Germany is beginning to think about life after Angela Merkel, despite a deal which paved the way for her to form a new coalition government.

A visibly exhausted Chancellor appeared before cameras at the weekend to announce that her Christian Democratic Union had reached agreement with her old coalition partners, the Social Democrats (SPD), after marathon talks.

"We will work earnestly, today and through the next term of office, to create the conditions so that we can live well in Germany for the next 10 years, the next 15 years," she said.

But more than half her country do not expect Merkel to see out a full fourth term as chancellor. Some leading voices are saying she should start planning to find a successor.


"Angela Merkel is past her zenith," Oskar Niedermayer of Berlin's Free University told Handelsblatt newspaper. "In the interest of her party's electoral strength, she should not stay in office for the entire legislative term."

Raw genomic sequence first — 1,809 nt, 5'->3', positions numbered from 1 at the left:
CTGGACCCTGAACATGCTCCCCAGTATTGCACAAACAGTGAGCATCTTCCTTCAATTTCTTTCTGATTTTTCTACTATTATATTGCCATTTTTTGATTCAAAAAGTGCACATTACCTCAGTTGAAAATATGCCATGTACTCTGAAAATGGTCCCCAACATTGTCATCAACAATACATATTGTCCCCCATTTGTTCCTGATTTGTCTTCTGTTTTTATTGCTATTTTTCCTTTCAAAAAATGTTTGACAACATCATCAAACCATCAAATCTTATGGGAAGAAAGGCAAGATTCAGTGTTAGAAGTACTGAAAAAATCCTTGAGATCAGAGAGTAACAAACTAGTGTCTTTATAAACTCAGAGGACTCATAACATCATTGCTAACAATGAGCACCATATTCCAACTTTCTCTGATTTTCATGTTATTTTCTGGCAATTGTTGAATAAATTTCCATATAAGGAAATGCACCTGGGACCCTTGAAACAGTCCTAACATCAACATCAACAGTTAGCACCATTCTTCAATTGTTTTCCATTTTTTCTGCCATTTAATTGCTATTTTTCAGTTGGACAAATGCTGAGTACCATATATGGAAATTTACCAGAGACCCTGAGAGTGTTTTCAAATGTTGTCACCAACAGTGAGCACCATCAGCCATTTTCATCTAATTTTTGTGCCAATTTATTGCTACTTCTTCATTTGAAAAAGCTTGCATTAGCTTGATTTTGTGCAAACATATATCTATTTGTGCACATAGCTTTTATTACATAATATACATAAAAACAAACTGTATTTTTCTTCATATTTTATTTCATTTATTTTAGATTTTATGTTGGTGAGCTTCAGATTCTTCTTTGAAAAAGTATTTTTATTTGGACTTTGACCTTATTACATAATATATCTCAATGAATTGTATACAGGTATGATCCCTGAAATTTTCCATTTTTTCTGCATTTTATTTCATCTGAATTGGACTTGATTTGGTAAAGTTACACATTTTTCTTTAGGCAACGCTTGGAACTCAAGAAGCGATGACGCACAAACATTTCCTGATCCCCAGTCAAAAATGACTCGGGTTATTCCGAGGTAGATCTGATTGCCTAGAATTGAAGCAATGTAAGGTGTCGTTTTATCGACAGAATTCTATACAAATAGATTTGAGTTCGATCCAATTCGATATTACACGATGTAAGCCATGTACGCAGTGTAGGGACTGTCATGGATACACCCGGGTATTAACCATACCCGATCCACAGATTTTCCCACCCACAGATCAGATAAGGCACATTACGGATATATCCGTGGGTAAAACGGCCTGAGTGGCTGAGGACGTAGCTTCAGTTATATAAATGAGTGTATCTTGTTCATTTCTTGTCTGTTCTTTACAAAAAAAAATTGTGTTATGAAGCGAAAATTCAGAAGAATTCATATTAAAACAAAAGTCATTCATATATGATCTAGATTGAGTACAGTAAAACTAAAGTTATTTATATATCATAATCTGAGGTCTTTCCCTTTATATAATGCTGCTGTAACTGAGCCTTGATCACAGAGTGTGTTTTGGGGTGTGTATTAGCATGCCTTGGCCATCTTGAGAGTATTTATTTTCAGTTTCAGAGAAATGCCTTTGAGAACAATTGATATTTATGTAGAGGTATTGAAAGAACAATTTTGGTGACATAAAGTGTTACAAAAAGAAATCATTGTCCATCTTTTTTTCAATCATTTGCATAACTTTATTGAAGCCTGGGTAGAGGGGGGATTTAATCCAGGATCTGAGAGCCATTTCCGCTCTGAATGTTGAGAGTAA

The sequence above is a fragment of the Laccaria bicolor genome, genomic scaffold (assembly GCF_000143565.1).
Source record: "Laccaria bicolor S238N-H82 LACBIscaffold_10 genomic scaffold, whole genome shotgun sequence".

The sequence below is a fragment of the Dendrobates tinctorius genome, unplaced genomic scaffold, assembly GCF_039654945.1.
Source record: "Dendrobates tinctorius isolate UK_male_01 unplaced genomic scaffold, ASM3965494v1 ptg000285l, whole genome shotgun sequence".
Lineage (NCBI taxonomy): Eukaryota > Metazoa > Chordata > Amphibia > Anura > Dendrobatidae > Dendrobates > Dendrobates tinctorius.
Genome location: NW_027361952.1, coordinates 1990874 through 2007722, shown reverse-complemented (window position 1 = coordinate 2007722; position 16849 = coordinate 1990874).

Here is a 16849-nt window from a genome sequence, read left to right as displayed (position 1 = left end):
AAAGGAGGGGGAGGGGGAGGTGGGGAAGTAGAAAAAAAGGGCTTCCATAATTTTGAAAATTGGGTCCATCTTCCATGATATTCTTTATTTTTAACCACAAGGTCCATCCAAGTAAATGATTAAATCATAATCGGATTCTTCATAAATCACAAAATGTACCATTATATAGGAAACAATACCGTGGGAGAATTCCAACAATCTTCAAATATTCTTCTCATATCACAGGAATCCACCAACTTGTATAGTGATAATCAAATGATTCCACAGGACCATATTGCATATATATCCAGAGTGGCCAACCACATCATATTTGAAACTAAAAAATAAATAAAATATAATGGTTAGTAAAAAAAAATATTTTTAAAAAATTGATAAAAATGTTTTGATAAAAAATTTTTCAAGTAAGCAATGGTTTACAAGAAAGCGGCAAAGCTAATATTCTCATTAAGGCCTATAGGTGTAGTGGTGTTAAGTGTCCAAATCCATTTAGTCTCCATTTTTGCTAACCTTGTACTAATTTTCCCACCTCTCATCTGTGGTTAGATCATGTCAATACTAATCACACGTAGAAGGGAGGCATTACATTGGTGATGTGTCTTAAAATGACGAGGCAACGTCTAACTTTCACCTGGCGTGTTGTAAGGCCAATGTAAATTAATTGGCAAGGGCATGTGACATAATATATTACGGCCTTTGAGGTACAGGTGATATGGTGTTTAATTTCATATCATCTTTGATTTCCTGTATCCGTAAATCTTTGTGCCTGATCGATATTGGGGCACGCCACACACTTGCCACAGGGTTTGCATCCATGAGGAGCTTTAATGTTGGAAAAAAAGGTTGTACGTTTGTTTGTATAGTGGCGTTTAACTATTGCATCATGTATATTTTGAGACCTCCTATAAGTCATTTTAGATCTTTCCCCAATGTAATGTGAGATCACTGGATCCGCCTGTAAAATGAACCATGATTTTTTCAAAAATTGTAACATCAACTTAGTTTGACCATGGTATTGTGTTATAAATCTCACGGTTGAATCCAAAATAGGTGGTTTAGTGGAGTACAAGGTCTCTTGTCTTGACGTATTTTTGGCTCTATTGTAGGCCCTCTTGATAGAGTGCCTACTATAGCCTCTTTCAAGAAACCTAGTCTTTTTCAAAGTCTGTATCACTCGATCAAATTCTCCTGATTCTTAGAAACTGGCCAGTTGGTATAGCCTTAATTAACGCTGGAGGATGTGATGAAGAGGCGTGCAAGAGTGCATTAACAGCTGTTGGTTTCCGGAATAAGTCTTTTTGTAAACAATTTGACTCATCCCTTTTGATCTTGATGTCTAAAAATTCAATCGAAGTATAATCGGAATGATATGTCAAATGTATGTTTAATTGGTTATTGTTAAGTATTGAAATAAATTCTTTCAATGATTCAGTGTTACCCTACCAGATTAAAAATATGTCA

Saturday's deal with the SPD comes months after September's elections in which Merkel suffered damaging losses, and follows the collapse of coalition talks with smaller parties. It is the longest it has taken Germany to have a new government formed in its postwar history.

Merkel is still not out of the woods. The deal is only an agreement to begin formal coalition negotiations, and it has yet to be approved by delegates at an SPD party convention next weekend.

Most observers believe Merkel will get her new coalition. But so far it has received a lukewarm reception from the German electorate. Spiegel magazine described it as a "paleo-coalition" of political dinosaurs.

Veteran Merkel watchers are keeping an eye on Annegret Kramp-Karrenbauer, the regional Prime Minister of Saarland state and increasingly seen of late as the chancellor's preferred successor. If she is brought to Berlin, it could mean Merkel is getting ready to go.